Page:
Servi-Tech teamed up with a local flower shop in Amarillo and participated in 24 Hours in the Canyon, the only simultaneous road and mountain bike event in the country.
24 Hours in the Canyon is sponsored by Harrington Cancer Center, a non-profit cancer treatment center in Amarillo. All of funds raised goes to patient treatment. Harrington gives away millions in free treatment every year.
- It is held in Palo Duro Canyon, the second largest canyon in the US.
- There are over 650 entries competing in 6, 12 and 24 hour races as individuals or teams as well as non-competitive teams.
- Servi-Tech paired up with a local Flower Shop, Budding Art and owner, Kerry Smith, who was in their third year of participating.
- Budding Art/MP² raised just over $10,000 and placed second in fundraising.
- Budding Art/MP² also had 30 participating entries earning an award for the largest team.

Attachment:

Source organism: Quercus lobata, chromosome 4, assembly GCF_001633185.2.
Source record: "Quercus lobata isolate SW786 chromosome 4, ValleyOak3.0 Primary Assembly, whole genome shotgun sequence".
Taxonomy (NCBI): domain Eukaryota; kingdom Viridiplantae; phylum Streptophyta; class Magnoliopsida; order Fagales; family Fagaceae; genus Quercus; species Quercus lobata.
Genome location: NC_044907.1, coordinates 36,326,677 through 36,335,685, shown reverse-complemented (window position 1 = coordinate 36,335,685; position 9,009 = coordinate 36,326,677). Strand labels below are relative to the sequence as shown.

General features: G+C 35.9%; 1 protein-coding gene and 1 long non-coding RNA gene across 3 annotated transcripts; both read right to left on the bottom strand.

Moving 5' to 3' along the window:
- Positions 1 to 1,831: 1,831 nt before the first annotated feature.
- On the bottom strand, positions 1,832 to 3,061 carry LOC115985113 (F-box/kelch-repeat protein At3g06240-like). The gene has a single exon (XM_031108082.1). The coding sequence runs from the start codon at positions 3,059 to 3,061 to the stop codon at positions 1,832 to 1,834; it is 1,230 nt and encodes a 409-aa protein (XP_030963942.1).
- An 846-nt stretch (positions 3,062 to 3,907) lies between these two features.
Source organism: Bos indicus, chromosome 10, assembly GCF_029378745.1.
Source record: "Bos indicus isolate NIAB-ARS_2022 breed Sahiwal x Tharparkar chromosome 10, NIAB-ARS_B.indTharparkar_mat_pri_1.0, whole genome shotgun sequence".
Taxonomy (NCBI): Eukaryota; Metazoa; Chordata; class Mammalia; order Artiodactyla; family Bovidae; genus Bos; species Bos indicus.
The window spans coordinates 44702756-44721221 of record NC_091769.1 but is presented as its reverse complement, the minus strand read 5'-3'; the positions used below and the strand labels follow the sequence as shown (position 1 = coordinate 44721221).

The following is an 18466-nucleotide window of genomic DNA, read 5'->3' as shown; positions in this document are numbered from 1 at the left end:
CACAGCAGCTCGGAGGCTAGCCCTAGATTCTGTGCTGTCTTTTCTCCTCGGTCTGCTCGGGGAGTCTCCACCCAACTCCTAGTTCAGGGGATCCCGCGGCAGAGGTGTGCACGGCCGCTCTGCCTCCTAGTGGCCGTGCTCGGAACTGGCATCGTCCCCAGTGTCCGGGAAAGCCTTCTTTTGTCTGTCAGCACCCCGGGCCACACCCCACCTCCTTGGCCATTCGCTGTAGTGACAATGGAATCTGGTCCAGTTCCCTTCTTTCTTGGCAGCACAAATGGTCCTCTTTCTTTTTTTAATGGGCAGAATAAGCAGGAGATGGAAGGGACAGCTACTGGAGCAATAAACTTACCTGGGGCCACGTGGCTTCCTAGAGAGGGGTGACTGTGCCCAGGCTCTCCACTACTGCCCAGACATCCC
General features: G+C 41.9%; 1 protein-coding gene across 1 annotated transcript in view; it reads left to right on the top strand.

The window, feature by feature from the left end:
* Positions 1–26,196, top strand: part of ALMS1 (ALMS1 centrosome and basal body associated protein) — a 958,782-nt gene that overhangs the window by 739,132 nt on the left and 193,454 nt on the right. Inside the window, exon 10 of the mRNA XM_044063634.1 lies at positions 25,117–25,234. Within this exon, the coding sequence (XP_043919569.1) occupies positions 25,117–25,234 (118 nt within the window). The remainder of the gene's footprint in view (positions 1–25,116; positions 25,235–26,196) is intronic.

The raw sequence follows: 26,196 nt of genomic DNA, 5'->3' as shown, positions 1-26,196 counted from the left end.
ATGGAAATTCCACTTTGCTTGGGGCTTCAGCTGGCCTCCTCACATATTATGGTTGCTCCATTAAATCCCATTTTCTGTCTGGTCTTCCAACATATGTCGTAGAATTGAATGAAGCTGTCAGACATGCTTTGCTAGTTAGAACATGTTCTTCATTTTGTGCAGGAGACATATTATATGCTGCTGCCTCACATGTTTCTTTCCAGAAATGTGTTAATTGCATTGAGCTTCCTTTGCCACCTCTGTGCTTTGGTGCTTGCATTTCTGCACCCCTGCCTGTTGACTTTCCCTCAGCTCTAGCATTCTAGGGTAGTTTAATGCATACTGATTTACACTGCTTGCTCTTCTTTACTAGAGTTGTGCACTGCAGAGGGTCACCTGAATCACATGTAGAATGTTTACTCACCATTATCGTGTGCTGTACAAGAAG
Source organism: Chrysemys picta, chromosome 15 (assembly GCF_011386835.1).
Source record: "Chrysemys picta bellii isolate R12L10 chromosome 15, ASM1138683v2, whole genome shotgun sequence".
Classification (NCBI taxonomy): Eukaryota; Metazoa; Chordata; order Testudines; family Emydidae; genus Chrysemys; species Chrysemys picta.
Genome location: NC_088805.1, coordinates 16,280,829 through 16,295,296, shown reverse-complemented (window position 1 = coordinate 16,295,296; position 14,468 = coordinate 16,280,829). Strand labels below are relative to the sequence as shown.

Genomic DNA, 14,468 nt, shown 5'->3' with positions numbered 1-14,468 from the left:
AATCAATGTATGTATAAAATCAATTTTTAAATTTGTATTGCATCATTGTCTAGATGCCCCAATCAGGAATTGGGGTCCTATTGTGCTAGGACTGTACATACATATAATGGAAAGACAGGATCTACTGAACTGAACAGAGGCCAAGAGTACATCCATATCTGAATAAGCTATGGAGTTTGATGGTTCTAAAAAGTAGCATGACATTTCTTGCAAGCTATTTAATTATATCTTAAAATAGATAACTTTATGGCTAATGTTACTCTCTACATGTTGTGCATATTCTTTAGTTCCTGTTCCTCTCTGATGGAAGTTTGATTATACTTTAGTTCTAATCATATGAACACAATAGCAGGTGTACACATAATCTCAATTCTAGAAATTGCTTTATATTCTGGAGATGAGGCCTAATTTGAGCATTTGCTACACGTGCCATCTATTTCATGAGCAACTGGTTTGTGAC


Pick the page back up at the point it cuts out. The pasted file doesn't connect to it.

For more information:
Did you know there’s a mobile app you can download for your phone and tablet that lets you view information from TheProfiler in your field?
Servi-Tech Expanded Premium Services (STEPS) has been hard at work to put the latest technology into your hands.
This mobile app provides real-time access to soil moisture information that enables agronomists, producers and soil moisture managers to make better use of water through timely irrigation decisions.
The latest version of the app, version 2.5.3, displays the Plant Available Water (PAW) as part of the device overview. The PAW is the water content difference between field capacity and permanent wilting point of your soil at any given depth.